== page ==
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80 for educational background, practice setting, and patient outcome. The effect of educational intervention on physician laboratory use has been transient at best. This study compared physicians’ test usage in an outpatient setting with their preference for, or aversion to, risk as measured by a risk preference questionnaire. Of 137 physicians surveyed, the group of 91 (67%) who exhibited risk preference in the face of certain loss ordered significantly more laboratory tests than did the group showing risk aversion. This effect was more pronounced in the physicians showing the greater degree of risk preference. This effect could not be explained by differences in level of postgraduate education and did not correlate with physician knowledge as measured by scores on the American Board of Internal Medicine Certifying Examination. No effect was noted for risk preference in the face of certain gain. The cognitive and subliminal processes that determine risk preference in the face of loss, whatever they may be, appear to have a substantial influence on physician test ordering behavior. [Robert L. Wears, MD] Editor’s Note: Emergency physicians are commonly accused of ordering too many lab tests. This paper demonstrates how little we know about physicians’ test-ordering behavior and offers an explanation of the general failure of current attempts to modify it.
Cl MYOGLOBIN AS AN EARLY INDICATOR OF MYOCARDIAL ISCHEMIA. Gibler WB, Gibler CD, Wein-
shenker E, et al. Ann Emerg Med. 1987; 16:851-856. Accurate evaluation of acute chest pain in the emergency department is often difficult, as the ECG and cardiac enzymes may be normal or nondiagnostic early in the course of acute myocardial infarction. This prospective observational study was done to evaluate the potential usefulnessof serum myoglobin in the early identification of acute myocardial infarction. Fifty-nine patients admitted to a community hospital for chest pain had serum myoglobin levels determined at 0, 3, and 6 hours after presentation to the emergency department. All of the 21 patients ultimately meeting criteria for infarction had elevated serum myoglobin at three hours (sensitivity = 1.O, 95% confidence interval 0.84 to l.OO), and 29 of the 38 patients without infarction had normal levels (specificity= .76, 95% confidence interval 0.60 to 0.89). The authors conclude that serum myoglobin may be useful in the early identification of patients with acute myocardial infarction and may permit for earlier therapeutic intervention in such patients. [John D. Hernandez, MD, FACEPI Editor’s Note: These results should be viewed as preliminary owing to the low precision of the estimates of sensitivity and specificity. Also, the incidence of infarction here (36%) was higher than that experienced in emergency department patients with chest pain (5% is typical). Thus, if the test was generally applied in the emergency department, only about 18% of those testing positive would actually be suffering infarction. Confirmation in a larger study is necessary prior to widespread acceptance.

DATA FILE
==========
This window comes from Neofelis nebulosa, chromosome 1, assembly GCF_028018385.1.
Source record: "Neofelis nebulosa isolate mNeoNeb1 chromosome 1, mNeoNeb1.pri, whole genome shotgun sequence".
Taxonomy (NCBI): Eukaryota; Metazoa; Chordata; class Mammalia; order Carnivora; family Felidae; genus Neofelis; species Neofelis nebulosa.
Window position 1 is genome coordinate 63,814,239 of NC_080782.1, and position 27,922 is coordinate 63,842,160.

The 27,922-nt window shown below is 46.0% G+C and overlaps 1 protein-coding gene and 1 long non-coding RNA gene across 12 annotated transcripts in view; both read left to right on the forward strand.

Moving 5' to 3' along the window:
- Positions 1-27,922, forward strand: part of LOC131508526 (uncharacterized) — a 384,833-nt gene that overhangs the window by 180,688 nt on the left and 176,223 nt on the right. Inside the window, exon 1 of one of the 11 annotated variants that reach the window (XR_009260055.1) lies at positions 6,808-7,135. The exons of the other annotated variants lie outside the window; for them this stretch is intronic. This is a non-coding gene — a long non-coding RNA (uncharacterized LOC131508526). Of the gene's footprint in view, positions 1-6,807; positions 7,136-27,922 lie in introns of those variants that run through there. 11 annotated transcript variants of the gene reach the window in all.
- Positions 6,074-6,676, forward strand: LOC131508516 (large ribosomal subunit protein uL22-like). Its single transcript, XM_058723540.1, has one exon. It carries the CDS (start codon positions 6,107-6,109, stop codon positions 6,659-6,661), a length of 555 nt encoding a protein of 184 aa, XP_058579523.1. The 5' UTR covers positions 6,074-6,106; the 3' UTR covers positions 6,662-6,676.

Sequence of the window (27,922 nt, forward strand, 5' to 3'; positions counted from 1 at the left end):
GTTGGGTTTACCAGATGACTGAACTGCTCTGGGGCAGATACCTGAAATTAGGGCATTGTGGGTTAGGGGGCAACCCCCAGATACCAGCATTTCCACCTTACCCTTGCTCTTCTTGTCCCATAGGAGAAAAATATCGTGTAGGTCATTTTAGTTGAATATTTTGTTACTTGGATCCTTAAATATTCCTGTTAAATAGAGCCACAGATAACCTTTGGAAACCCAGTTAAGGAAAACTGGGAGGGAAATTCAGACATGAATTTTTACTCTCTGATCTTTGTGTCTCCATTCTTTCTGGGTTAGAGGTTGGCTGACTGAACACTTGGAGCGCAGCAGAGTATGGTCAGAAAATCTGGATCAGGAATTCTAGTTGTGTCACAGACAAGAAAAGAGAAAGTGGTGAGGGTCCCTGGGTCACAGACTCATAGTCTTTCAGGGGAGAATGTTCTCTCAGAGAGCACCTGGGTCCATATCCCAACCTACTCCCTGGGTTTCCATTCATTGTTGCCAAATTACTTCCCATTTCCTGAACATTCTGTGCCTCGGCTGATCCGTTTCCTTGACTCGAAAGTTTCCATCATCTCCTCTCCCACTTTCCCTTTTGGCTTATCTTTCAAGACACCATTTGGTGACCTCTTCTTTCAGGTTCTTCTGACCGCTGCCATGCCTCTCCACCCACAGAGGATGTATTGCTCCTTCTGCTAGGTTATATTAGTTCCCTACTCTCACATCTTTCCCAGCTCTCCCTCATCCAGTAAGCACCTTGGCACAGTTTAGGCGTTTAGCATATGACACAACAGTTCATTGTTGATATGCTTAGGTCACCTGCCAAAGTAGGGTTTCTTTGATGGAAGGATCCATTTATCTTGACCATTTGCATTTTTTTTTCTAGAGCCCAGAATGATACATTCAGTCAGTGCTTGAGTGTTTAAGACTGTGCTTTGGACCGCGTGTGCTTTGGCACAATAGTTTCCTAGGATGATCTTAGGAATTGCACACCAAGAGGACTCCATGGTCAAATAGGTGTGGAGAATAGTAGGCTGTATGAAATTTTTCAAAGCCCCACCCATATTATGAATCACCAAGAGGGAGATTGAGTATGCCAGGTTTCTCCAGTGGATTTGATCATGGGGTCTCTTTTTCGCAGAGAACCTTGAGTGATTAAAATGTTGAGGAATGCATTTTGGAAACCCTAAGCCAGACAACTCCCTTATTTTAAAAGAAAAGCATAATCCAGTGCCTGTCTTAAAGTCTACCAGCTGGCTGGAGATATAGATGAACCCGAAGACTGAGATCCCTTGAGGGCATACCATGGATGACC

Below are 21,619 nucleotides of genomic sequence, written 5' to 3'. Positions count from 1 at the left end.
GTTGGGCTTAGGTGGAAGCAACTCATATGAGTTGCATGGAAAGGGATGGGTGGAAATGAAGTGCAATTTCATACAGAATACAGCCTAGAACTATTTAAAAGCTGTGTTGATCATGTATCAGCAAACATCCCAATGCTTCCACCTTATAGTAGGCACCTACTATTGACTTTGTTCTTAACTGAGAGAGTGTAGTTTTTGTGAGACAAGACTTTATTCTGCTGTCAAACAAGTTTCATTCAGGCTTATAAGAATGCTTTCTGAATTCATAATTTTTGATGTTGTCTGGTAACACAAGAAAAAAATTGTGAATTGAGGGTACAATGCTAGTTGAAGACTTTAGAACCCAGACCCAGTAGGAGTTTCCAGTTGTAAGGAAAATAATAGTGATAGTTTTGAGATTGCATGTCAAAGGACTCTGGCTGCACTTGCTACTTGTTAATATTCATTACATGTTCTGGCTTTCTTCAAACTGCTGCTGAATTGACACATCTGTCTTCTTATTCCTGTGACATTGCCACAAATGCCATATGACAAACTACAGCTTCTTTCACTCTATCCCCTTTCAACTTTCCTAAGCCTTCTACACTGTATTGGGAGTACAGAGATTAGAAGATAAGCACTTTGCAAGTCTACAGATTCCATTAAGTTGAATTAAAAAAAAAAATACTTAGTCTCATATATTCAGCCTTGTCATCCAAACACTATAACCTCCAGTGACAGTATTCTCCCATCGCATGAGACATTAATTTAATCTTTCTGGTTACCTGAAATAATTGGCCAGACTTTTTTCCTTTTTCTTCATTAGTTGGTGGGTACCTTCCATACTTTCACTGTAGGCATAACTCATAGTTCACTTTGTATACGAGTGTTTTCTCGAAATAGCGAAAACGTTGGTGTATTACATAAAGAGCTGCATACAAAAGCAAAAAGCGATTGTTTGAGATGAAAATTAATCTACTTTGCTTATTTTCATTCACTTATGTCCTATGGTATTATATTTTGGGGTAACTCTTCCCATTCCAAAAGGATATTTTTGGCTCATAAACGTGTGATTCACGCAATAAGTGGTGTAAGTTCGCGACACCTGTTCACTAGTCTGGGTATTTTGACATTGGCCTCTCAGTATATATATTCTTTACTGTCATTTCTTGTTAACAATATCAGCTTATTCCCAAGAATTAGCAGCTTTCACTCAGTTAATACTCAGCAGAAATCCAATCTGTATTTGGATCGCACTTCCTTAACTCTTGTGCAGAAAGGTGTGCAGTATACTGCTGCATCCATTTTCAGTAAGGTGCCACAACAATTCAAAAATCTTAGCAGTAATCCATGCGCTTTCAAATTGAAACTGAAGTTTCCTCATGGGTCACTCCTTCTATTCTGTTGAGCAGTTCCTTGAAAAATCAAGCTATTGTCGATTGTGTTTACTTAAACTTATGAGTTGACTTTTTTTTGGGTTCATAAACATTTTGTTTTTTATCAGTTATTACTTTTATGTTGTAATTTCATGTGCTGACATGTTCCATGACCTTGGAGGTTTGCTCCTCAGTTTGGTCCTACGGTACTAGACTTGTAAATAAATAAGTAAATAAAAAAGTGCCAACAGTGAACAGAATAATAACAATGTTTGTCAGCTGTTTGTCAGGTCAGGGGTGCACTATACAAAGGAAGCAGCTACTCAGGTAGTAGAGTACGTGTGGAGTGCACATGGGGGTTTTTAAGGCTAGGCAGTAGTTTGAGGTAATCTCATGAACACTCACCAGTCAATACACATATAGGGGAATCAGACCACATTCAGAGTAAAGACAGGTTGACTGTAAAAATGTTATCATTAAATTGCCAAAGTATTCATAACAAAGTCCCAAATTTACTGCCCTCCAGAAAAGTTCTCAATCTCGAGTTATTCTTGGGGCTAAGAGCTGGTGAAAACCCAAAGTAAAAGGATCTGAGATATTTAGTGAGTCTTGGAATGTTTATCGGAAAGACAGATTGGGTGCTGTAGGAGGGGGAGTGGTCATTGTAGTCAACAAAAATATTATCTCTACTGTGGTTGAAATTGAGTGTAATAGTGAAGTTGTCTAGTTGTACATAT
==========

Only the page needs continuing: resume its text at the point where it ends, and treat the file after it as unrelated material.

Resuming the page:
0 A PROSPECTIVE STUDY IDENTIFYING THE SENSITIVITY OF RADIOGRAPHIC FINDINGS AND THE EFFICACY OF CLINICAL FINDINGS IN CARPAL NAVICULAR FRACTURES. Waeckerle JF. Ann
Emerg Med. 1987; 161733-737. Delayed diagnosis and inadequate treatment of carpal navicular fractures can result in delayed union, pseudoarthrosis, or avascular necrosis. This prospective study estimated the frequency of negative initial radiographs and assessedthe validity of three clinical signs of navicular fracture: snuffbox tenderness, pain on supination against resistance, and pain on longitudinal compression of the thumb. Eighty-five patients with a history of wrist trauma who did not have other wrist or forearm fractures were studied; 40 ultimately were shown to have fractures. Eight of these (20%) were not visible on the initial radiographs. Snuffbox tenderness and pain on supination against resistance were present in all patients with fractures and in one patient without (sensitivity= loo%, specificity= 98%). Pain on longitudinal compression of the thumb was present in 39 patients with fractures and in two without (sensitivity = 97.5%) specificity = 97.8%). Navicular fractures have a high incidence of false negative radiographs on initial presentation; patients presenting with any of these clinical signs and a negative radiograph should be properly immobilized and reexamined in ten to I4 days to prevent potentially serious complications. [Robert L. Wears, MD, FACEP] Editor’s Note: There is an old saying to the effect that there is no such thing as a sprained wrist-they’re all occult navicular fractures.
Cl PREDICTION RULES PECTED MYOCARDIAL
FOR PATIENTS INFARCTION.
Young MJ, Med. 1987;
McMahon LF, Stross JK. Arch Intern 147:1219-1222. Several clinical prediction rules for identifying patients at high risk of acute myocardial infarction have been developed over the past several years; virtually all of them originated in academic medical centers. This study attempted to validate two such rules in community hospitals by retrospectively analyzing the records of 397 patients admitted to rule out myocardial infarction. One rule based on the initial ECG that had identified patients with a 17 times greater risk of death and a 23 times greater risk of life-threatening complications in an academic center was not associated with a statistically significant ability to identify high-risk patients in the community hospital population. Similarly, a second rule based on the patient’s course in the initial 24 hours in the hospital was significantly less effective than it had been in an academic center. Clinical prediction rules developed in academic centers should be validated in other settings before being generally applied. [Robert L. Wears, MD, FACEP] Editor’s Note: The problem of accurately and safely selecting patients suffering acute myocardial infarction out of the mass of patients presenting with chest pain continues to